How does a gas oven work?

In this brief guide, we are going to answer the question “How does a gas oven work” with an in-depth analysis of how a gas oven works. Moreover, we will have a brief discussion about the components of the gas oven as well as how they differ from electric ovens.

Gas ovens have been used since the nineteenth century, and while electric ovens are more widespread nowadays, gas ovens are still used in numerous kitchens around the world.

So if you are in search of an answer to how a gas oven works, then you need not worry as we are going to answer all your questions.

So without much ado, let’s dive in and figure out more about it.

How does a gas oven work?

A gas-fueled burner cooks food in a gas oven. These appliances require a constant supply of natural gas to operate; depending on the model, the gas is ignited by a spark generator or a small pilot flame.

When you turn on your gas oven, you’re actually permitting gas to flow from the mains to your appliance. To activate the spark generator within your oven, press an ignition button; this will create a spark that ignites the gas and lights the burner. 

Alternatively, if your oven has a pilot light that is always lit, the gas will be ignited for you. 

The thermostat in your oven measures and adjusts the heat during cooking to ensure that the oven cooks at a consistent temperature and does not become excessively hot. 

The burner will be turned off and the gas supply will be turned off whenever the temperature reaches the required level. When things start to cool down, the oven will automatically turn back on until it reaches the desired temperature.

Components of a gas oven

First and foremost, we’ll go over the essential components of a gas oven. These are some of them:

  • Oven Burner  
  • Spark/Ignition Generator
  • Thermocouple
  • Thermostat

Oven burner

This is where your food is actually cooked. When you switch on a gas oven, what you are truly doing is lighting the burner.

Spark Generator

A spark generator is used in gas ovens that use electric ignition (more common in modern appliances). This part generates a spark that ignites the natural gas used to power your oven when you turn it on.

Thermocouple

Instead of an electric ignition generator, some gas ovens (especially older versions) utilize a constantly burning pilot flame. When these ovens are turned on, natural gas is permitted to flow through to the appliance, where it is ignited by the pilot flame; if the pilot flame goes out during cooking, the flame failure device is responsible for cutting off the gas supply to prevent combustible gas from building up.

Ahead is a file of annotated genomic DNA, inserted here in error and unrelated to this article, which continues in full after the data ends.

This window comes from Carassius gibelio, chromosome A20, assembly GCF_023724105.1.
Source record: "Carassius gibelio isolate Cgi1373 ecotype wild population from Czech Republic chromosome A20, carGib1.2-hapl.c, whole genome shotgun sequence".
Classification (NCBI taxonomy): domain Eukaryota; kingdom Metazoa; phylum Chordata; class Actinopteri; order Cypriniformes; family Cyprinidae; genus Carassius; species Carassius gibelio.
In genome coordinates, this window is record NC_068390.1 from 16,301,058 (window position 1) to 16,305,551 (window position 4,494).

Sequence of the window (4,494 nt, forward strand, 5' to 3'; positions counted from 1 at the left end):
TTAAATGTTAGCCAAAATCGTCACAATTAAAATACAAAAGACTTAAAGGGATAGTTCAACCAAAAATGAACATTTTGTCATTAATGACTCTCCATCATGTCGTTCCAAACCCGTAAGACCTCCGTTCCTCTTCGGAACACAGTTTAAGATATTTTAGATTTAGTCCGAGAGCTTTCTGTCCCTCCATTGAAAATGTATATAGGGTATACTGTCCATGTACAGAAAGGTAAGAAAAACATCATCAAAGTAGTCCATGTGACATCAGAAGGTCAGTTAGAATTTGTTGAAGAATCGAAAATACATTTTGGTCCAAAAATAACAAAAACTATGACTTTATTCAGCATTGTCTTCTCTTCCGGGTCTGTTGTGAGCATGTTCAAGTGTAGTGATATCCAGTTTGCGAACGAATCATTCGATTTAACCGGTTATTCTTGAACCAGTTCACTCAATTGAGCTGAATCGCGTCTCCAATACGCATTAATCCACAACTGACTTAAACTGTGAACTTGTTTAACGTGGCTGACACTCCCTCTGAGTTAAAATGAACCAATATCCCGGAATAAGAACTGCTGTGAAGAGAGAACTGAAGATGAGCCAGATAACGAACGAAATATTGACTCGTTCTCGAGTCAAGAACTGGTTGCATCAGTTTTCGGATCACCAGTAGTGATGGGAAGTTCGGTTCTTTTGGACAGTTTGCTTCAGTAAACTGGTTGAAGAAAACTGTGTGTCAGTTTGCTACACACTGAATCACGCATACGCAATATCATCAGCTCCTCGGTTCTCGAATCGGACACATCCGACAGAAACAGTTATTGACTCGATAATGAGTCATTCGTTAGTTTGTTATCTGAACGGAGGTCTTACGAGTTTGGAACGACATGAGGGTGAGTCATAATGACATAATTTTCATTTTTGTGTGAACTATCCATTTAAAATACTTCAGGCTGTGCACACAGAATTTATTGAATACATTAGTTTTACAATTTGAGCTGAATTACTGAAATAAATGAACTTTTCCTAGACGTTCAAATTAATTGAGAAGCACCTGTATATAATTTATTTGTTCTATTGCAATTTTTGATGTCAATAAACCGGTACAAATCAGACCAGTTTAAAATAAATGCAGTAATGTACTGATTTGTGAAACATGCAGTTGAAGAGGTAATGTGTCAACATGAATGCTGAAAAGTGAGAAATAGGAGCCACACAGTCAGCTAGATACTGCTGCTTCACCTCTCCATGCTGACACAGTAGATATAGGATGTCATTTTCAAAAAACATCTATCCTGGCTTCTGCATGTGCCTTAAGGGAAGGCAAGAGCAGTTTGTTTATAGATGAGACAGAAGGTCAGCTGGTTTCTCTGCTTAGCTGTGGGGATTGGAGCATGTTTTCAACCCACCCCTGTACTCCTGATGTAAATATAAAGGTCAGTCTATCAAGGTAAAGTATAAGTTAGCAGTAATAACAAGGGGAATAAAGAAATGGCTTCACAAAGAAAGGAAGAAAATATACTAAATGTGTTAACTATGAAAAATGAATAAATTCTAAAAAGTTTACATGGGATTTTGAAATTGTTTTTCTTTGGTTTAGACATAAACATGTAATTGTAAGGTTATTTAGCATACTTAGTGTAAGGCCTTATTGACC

Thermostat

When the burner is ignited, a thermostat measures the temperature within the oven. This component ensures that your food is cooked at the temperature you specify using the oven controls.

Safety precautions

If you smell gas before attempting to use an oven, don’t start it. Any electrical switch should not be touched. Leave the area instead, phone your local gas provider, and follow their advice. If no one from the gas company is accessible, call the fire department.

How to relight a burned-out pilot light in an oven

When using an older oven or one with unlit pilot lights, a match or lighter may be required to start a flame. Before lowering the range top to show the burner mechanisms, remove the burner grills and any other stovetop accessories. 

Set the matching knob on the desired burner to “Light.” To light the pilot for that side of the oven, fire a wand lighter or a long reach match and position it between the two tubes that run underneath the burners on the same side. 

Replace the range top and adjust the burners by turning the knobs to raise or lower the flame. After turning the knob to the “Off” position, the pilot should remain glowing.

Locate the pilot assembly within the oven, between the two draws, to light the oven or broiler below. Make sure the knob for that assembly is set to “Ignite,” then light the pilot assembly with a wand lighter or a long-reach match. 

Then, to the desired temperature, turn the knob. The pilot should stay lit after usage, just like the burners on top of the stove. If the pilots keep going out, get the appliance repaired by an expert.

How do they differ from electric ovens?

Because gas ovens keep the heat for longer than electric ovens, they can be used as a warmer after the thermostat has been turned off. 

The heat in the oven is not as consistent as it is in electric ovens because the burners shut off automatically when the predetermined temperature is reached inside the oven and turn back on when the temperature drops below that point (during the cooking process). 

Also, with gas ovens, common electric oven options such as “keep warm,” “delay,” and “cook and hold” are not as readily available.

You can read more about it here.

Conclusion

In this brief guide, we answered the question “How does a gas oven work” with an in-depth analysis of how a gas oven works. Moreover, we also have a brief discussion about the components of the gas oven as well as how they differ from electric ovens. 

Citations

https://homesteady.com/12168911/how-do-gas-ovens-work
https://www.appliance-parts-experts.com/how-gas-ovens-work.html

Mahnoor Asghar is a Clinical Nutritionist with a bachelor's degree in Nutrition and Dietetics. She is compassionate and dedicated to playing her part in the well-being of the masses. She wants to play a fruitful role in creating nutrition and health-related awareness among the general public. Additionally, she has a keen eye for detail and loves to create content related to food, nutrition, health, and wellness.